The greatest anti-story ever told: "Thor" by Rachel Sims

One of the greatest movies I know--I guess if I owned movies I’d own it on DVD or something--is My Dinner with Andre. Don’t know it? It’s great! Here’s the story: Two men meet in a restaurant, have dinner, then go home. Now have I got your attention? (I mean, imagine the special features for that one!)
The fact is, though nothing happens in My Dinner with Andre, it’s the one movie I can think of that is closest to being about absolutely everything, such is the conversation that takes place between the two characters. And the writing is so good you sometimes just swim in the dialogue.
And so Rachel Sims’ “Thor” from The Wordstock Ten comes to mind. What happens in “Thor”? A little less than My Dinner with Andre, actually, since Thor invites his friend Nona for dinner, but she ultimately has to cancel. Compared to My Dinner with Andre, we’re short one character and one meal. If it weren’t about all of creation (and all of destruction), “Thor” would be the Seinfeld of short stories, about absolutely nothing.
Thor (Thorbjorn Raimonds, the main character) is obsessed with creation, though he himself only seems capable of destruction. The story begins with Thor surveying the floor of his bedroom upon awakening. The night before, he had taken a pair of shears and cut all his white shirts into strips which now lie in a bedside heap. As we get to know Thor, and his fascination with the making of noodles, the connection seems clear: The long thin strips of shirts are his (ultimately destructive) act in the service of attempting to match his friend Nona’s skill in creating noodles.
It should be mentioned that the prose of “Thor” is refined, restrained even, so that Nona is referred to as Thor’s friend, though Nona as love-interest (the very first sentence tells us Thor is thinking of how “her hair felt too clean when it rustled shinily past her long nose”) is never far beneath the surface. Their level of intimacy is never discussed, however, in favor of other aspects of their relationship. Thor, after all, is the thunder god—a destructive force; while Nona serves as a counterweight goddess of creation. And so the two define one another and are always in one another’s presence. Even when apart from her, we are told Thor holds her in constantly in mind.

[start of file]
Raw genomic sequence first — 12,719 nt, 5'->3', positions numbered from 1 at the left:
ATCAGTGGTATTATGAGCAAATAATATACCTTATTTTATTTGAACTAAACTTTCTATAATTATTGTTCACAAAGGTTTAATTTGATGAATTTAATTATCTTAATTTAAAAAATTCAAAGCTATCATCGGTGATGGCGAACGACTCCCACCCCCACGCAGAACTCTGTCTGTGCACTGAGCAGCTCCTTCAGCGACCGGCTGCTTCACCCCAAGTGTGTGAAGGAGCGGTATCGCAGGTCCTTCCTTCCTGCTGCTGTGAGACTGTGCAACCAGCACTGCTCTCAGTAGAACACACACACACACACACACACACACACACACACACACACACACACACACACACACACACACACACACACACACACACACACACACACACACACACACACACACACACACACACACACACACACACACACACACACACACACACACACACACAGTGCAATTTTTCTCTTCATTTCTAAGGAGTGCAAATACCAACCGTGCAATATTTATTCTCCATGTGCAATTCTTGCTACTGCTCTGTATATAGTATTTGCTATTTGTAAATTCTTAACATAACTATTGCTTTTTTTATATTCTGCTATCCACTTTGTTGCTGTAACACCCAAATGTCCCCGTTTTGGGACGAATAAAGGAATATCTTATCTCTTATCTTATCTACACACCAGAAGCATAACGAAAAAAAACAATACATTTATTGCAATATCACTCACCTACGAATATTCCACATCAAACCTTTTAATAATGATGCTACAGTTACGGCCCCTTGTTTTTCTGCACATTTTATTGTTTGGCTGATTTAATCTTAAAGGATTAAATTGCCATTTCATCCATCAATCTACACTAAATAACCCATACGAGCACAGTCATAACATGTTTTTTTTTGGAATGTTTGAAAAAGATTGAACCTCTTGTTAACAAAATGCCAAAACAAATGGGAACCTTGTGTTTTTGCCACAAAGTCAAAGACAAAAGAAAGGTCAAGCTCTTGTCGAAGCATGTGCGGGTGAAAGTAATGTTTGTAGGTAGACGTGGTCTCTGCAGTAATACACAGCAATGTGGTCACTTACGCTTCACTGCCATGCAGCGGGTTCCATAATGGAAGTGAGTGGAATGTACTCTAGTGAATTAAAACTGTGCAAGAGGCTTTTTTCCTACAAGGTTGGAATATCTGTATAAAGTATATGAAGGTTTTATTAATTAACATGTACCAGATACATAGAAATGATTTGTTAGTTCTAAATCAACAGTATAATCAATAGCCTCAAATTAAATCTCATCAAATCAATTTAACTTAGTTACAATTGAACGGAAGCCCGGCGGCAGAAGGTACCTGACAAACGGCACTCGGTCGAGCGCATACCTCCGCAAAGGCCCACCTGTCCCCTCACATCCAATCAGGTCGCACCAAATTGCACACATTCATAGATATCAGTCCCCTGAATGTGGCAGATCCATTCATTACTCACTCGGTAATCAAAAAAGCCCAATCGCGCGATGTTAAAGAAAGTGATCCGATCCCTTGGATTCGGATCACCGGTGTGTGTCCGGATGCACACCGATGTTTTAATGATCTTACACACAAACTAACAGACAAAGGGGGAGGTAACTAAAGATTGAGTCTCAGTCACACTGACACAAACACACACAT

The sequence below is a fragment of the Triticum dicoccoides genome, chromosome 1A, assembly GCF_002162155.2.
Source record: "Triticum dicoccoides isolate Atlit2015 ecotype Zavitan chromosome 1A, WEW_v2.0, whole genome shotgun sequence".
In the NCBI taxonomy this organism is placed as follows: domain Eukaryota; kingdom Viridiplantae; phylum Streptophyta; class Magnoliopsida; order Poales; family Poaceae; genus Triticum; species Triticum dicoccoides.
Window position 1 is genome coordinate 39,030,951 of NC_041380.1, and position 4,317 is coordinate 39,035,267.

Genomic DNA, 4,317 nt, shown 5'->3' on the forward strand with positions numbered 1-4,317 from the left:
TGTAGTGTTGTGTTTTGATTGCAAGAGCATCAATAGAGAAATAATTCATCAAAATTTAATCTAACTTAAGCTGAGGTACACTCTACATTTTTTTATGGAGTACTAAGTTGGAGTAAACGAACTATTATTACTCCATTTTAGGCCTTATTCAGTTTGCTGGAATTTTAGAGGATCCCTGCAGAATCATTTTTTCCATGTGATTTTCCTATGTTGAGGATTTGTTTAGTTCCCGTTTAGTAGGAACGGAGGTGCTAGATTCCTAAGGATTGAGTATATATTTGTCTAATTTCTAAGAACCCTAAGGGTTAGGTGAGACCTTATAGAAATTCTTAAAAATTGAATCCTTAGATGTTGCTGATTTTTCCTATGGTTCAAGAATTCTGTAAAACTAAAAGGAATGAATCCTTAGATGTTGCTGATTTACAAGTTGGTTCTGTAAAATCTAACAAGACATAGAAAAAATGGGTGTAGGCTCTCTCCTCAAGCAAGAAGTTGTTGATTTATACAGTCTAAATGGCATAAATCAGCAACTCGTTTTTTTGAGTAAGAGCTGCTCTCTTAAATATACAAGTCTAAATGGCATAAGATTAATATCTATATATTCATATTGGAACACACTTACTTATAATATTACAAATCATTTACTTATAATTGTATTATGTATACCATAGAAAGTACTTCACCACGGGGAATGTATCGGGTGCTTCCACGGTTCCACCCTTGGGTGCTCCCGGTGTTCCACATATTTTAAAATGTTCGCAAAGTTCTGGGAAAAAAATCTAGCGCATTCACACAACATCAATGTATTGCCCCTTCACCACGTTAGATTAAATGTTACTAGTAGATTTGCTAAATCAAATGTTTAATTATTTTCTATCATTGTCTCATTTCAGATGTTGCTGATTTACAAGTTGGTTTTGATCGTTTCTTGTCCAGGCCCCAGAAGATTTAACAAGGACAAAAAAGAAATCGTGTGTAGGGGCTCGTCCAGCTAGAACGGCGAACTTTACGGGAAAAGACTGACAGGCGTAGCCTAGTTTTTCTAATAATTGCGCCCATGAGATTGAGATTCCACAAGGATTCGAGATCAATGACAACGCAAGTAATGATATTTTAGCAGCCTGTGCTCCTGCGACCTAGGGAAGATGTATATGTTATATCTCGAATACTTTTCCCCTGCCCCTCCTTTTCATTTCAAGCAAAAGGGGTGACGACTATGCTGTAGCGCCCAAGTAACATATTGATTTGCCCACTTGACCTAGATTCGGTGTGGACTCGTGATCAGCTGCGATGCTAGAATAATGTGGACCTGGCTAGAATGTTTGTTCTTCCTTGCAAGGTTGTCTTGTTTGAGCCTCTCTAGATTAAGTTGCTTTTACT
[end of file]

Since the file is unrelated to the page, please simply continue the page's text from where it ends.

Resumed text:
And so as the story progresses, focusing primarily on Thor’s thoughts and observations, we begin to realize just how sweeping such thoughts can be. A story that starts with a glimpse of a small act of destruction concludes with the end of everything. The final paragraph of this story is worth reading again and again. Writers will pay attention to the delicate treatment of verb tenses and marvel at the poetry invoked by the subjunctive and the present tense; the general reader experiencing this prose more viscerally will feel something like what we used to call profound back when I was in school. Here it is:
Thor sometimes imagined that the end of the world would be quiet and would come on such soft feet that no one would know it had been and gone. He imagined that the end would be a weakly sunny day with a bracing wind from the west, maybe a Saturday or a Monday. He would stand by a sleek kitchen counter and watch as Nona made her noodles, and the radio would be telling a story about how whales sing to each other, and there might be a small person underfoot, one with rustling hair who liked knees more than hugs. It would be a quiet moment when he thinks perhaps the wind has stopped, and looks outside to watch the trees glittering, and still, and is hopeful that things have changed abruptly and that he can go out. It would be a long moment, within the constraints of momenthood, and the walls would glow like the sky, the clouds still running up high where they run. Then the wind would start again, and Thor imagined that he would turn back to Nona’s hands, and their creation. He would turn away from the rustling trees and there would be Nona, and the noodles. But something would have changed, almost imperceptibly, a change all over the world. A tiny change in being, but so profoundly affecting, and outside the sky would keep blowing by. But as Thor imagined it, that would be the end.

“Thor,” I must admit, is a personal favorite in The Wordstock Ten, a collection that has potential personal favorites all over the place.
This story is a great transition into the final three stories of this collection, all of which deal with more defined, “real” characters, and all of them in ambiguous relationships.

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